Reducing the costs of peer review

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    Nature Neuroscience is joining a consortium of journals that enables reviews to be transferred from one journal to another, while allowing authors, referees and editors to control their degree of participation in the system flexibly.

    The increasing pressure to compete for scarce funding and academic positions motivates authors to submit their papers to the highest ranked journal possible. For this reason, many papers are now being reviewed by several journals before being accepted for publication. The resulting redundancy makes the peer review system inefficient, wasting the time of authors and referees. It also makes life more difficult for editors, who often have difficulty finding reliable referees for all their papers—particularly those that have been shopped around extensively before arriving at the journal.

    Monolithic systems, in which a single review process would direct a paper to one of a tiered group of journals, have been proposed to ameliorate these problems. However, such a system would lock authors into a review process that might not be optimal for all papers, leaving the authors without the ability to opt out. In January, a group of editors, supported by the Society for Neuroscience, implemented a more flexible solution that allows voluntary participation by authors, referees and editors, known as the Neuroscience Peer Review Consortium (NPRC; more details at http://nprc.incf.org).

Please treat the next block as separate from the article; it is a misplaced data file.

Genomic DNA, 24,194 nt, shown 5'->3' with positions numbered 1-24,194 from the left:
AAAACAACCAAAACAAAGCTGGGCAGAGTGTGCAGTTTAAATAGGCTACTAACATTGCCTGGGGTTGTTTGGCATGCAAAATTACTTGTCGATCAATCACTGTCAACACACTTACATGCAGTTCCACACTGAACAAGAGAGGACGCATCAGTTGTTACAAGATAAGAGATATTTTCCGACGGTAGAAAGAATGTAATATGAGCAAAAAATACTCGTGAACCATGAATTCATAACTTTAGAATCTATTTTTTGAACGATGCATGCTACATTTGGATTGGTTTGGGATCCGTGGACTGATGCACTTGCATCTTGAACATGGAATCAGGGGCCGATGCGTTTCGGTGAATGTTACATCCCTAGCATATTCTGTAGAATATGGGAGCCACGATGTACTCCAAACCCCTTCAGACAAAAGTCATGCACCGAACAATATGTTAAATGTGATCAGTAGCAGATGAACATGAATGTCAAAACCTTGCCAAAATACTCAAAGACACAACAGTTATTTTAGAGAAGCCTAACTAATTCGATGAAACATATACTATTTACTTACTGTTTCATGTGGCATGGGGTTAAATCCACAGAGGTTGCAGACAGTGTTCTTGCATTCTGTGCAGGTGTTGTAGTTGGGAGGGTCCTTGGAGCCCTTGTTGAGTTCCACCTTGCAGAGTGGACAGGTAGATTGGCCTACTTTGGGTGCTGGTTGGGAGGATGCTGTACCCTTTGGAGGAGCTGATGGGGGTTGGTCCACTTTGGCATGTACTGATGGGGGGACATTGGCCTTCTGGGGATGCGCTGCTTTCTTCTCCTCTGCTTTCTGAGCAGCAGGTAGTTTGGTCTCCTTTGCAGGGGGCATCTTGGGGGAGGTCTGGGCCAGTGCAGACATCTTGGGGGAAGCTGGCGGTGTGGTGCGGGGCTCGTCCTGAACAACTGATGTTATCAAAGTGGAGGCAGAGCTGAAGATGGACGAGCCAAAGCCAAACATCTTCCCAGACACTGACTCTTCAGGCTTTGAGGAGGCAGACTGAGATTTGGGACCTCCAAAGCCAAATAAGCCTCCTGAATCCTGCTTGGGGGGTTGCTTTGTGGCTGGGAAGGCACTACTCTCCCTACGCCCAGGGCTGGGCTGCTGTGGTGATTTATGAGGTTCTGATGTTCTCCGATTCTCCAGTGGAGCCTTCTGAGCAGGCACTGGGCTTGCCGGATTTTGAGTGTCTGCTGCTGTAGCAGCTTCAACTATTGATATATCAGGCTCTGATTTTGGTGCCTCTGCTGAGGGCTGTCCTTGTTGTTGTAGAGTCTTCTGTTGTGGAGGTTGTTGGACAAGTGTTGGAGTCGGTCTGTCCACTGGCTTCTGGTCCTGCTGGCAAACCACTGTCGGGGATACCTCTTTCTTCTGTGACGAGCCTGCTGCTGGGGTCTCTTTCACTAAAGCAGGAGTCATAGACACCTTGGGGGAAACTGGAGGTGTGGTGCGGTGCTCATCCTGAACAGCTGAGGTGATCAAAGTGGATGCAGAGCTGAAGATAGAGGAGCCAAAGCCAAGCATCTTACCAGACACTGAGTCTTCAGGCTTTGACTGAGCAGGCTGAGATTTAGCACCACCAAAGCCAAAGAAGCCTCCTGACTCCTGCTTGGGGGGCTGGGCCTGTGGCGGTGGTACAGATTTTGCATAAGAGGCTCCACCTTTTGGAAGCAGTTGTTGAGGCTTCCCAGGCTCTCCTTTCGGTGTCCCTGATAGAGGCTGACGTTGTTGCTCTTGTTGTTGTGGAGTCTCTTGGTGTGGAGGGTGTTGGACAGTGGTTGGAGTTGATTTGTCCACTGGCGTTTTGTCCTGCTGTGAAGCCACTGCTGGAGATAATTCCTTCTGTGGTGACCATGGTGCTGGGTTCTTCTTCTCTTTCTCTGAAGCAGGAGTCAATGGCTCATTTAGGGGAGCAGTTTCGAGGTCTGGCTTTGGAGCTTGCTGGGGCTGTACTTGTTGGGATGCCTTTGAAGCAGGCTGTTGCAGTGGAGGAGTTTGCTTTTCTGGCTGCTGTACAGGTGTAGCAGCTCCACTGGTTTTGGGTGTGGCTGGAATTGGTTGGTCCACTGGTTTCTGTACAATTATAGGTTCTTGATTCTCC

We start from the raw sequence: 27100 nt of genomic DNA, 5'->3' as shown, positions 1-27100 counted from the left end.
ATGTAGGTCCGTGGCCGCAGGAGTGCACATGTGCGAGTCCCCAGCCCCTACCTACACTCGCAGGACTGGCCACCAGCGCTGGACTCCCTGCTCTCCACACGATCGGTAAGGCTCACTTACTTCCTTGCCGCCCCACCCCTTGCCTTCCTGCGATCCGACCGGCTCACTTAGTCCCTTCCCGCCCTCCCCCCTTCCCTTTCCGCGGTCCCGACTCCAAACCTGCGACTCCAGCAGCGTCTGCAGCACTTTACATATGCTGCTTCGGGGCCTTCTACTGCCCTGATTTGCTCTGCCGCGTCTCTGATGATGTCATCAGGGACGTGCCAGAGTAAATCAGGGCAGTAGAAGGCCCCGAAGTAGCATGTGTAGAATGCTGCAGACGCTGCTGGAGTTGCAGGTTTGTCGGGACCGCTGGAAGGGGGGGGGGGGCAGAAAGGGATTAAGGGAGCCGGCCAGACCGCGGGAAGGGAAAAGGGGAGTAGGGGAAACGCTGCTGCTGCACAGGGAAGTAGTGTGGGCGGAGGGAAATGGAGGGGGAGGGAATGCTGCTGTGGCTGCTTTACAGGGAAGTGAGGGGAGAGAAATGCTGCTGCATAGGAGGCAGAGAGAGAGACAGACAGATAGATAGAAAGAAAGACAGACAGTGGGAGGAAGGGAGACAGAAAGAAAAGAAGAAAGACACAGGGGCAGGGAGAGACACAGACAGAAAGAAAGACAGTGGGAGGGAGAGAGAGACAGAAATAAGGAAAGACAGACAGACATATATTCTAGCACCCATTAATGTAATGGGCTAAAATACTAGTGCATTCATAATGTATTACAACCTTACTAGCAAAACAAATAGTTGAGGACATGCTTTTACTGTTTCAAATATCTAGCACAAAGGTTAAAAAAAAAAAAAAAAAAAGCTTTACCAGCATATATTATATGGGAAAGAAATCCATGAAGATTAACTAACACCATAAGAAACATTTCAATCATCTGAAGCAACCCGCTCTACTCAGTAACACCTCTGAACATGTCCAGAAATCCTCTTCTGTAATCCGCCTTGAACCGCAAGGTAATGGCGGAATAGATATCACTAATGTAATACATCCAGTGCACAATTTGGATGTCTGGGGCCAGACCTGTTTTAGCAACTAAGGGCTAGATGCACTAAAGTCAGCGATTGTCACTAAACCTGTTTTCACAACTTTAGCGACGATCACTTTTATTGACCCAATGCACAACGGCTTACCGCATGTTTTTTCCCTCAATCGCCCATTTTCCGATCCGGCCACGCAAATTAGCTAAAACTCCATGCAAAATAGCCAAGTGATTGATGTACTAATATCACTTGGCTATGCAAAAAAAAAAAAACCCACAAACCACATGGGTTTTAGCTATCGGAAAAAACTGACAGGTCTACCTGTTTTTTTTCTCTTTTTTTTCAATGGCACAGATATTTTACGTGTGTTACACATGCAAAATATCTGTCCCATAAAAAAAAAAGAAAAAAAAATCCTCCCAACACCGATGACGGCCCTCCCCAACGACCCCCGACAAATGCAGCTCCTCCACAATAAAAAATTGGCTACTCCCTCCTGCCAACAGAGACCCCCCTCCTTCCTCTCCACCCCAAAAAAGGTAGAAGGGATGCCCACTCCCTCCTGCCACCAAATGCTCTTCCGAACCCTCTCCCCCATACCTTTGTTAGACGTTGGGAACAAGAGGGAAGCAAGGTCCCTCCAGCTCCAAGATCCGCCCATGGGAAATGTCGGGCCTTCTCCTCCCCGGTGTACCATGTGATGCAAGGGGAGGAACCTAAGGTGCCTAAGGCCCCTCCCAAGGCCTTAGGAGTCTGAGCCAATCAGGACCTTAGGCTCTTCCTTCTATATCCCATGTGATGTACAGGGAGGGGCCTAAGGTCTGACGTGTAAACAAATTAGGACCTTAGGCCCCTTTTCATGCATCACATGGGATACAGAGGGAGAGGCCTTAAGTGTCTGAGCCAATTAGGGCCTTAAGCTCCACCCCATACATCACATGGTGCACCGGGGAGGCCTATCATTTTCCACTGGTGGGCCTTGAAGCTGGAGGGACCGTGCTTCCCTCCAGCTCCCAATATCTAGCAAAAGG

Because we feel that the NPRC provides a valuable service to our community, we are pleased to announce that Nature Neuroscience is now joining the consortium. As a member journal, we will offer authors whose papers are no longer under consideration the opportunity to transfer their reviews when submitting the paper to another consortium journal.

    The NPRC reduces the overall reviewing workload of the community by allowing authors to continue the initial review process when their paper moves from one consortium journal to another, once the paper has been rejected or withdrawn from the first journal. This arrangement is similar to the manuscript transfer system that has been available within the Nature family of journals for almost a decade. So far, more than 30 journals, including the Journal of Neuroscience, have become members of the NPRC, representing a substantial fraction of mainstream journals in the field. The full list of journals can be found on the NPRC website.

    Like the Nature journals' transfer system, the NPRC system is completely voluntary for authors. Editors at one journal know that a paper was reviewed elsewhere only if the author chooses to inform them. If the reviews from the first journal do not seem likely to facilitate acceptance at another journal, the authors are welcome to send the paper to the second journal directly and have the paper considered as a fresh submission. However, if the author feels that the reviews may be helpful, transferring them can accelerate the editorial process at the second journal, reducing publication delays. Each journal will transfer reviews only once, to ensure that each transfer includes the paper's full transfer history within the NPRC system. That is, once the paper has been considered by a second journal, only that journal can transfer the reviews to a third journal.